In the now obsolete aircraft that I once worked on category is the DC-8 for UPS (United Parcel Service).
In 1980 UPS opened its first major hub in Louisville, Kentucky and began acquiring recently retired commercial jet aircraft. These Douglas DC-8s, Boeing 727-100s and Boeing 747-100s were converted from passenger aircraft to freighters. Of 556 DC-8 aircraft manufactured from 1958 to 1972, around 200 were still in commercial service in 2002, mostly used as freighters and nearly half (97) operated by UPS.
I worked with a team of electrical, systems and structural engineers on a multi-faceted project including an instrument panel re-design, and cabin and service bay modifications.
By 2009, UPS had retired their fleet due to aging, increasing operating costs and strict noise and emissions regulations. The UPS DC-8 final flight landed at Louisville International Airport on May 11, 2009. The first flight of a UPS DC-8 had occurred 21 years prior, on February 1, 1988.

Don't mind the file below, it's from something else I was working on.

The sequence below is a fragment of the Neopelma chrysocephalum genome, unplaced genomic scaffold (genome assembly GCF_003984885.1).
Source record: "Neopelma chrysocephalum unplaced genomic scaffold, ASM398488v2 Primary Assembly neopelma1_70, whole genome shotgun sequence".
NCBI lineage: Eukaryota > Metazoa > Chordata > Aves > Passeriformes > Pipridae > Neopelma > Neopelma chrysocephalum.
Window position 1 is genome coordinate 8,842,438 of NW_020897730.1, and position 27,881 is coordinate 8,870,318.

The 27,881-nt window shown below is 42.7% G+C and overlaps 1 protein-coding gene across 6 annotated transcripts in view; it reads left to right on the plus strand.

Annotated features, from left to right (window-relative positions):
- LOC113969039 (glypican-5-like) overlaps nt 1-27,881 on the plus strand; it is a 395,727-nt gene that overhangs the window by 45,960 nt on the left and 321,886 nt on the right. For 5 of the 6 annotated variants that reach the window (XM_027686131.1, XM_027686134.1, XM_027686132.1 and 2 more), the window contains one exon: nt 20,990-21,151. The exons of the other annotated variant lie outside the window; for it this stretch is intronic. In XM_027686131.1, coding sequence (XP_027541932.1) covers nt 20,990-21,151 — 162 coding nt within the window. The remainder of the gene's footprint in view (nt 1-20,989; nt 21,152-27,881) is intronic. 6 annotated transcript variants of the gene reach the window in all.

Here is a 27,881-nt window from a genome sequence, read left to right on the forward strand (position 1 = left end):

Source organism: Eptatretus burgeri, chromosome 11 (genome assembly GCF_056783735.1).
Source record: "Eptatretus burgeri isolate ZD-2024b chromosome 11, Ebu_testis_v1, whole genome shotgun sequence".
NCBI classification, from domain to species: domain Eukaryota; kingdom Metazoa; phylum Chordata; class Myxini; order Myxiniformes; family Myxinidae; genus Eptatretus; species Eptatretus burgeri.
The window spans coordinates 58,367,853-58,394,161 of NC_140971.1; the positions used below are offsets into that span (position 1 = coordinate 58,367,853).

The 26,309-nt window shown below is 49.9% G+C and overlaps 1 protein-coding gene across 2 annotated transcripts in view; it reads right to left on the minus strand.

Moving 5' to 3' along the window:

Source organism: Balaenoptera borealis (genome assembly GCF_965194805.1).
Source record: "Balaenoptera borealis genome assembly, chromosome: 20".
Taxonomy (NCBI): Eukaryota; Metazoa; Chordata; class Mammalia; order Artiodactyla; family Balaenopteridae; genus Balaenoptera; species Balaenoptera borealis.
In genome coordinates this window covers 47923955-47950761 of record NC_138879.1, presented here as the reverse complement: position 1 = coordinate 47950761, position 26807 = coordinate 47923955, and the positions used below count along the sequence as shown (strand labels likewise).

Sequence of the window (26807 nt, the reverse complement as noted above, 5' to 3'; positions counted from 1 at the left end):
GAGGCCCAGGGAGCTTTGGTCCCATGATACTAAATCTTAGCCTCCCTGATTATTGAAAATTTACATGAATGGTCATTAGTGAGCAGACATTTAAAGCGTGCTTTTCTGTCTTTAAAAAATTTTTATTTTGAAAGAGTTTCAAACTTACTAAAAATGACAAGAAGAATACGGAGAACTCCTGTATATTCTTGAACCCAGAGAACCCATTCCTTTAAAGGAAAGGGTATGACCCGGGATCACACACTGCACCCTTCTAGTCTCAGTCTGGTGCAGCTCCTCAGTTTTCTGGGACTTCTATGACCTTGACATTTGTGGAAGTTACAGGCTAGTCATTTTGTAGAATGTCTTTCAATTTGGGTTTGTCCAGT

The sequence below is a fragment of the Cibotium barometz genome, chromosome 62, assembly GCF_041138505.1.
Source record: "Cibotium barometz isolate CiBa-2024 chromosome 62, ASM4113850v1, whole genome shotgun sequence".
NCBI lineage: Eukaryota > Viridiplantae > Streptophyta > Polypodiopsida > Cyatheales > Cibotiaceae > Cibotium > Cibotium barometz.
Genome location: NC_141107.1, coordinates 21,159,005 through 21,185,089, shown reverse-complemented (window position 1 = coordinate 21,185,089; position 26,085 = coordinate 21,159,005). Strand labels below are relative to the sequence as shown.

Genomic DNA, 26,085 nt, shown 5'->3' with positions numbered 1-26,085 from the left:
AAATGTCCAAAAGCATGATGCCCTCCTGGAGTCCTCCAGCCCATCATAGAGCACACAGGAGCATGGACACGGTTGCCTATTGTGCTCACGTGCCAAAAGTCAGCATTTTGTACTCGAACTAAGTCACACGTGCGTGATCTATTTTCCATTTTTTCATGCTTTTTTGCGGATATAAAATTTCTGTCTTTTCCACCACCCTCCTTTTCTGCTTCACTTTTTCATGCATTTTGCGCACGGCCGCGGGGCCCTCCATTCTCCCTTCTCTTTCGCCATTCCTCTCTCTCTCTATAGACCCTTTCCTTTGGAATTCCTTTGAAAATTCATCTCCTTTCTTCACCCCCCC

The year was 1984. There were no cell phones. Email and the Internet were in their infancy. MTV was a music video channel that was widely watched. The simplest form of showing emotion and speaking one’s mind was the simple weepul (wee people), a precursor to the emoji when everything on the computer began with a cursor. This creative critter was the product of three Texas A&M University students and could be found in campus bookstores and other point-of-purchase locations in Aggieland.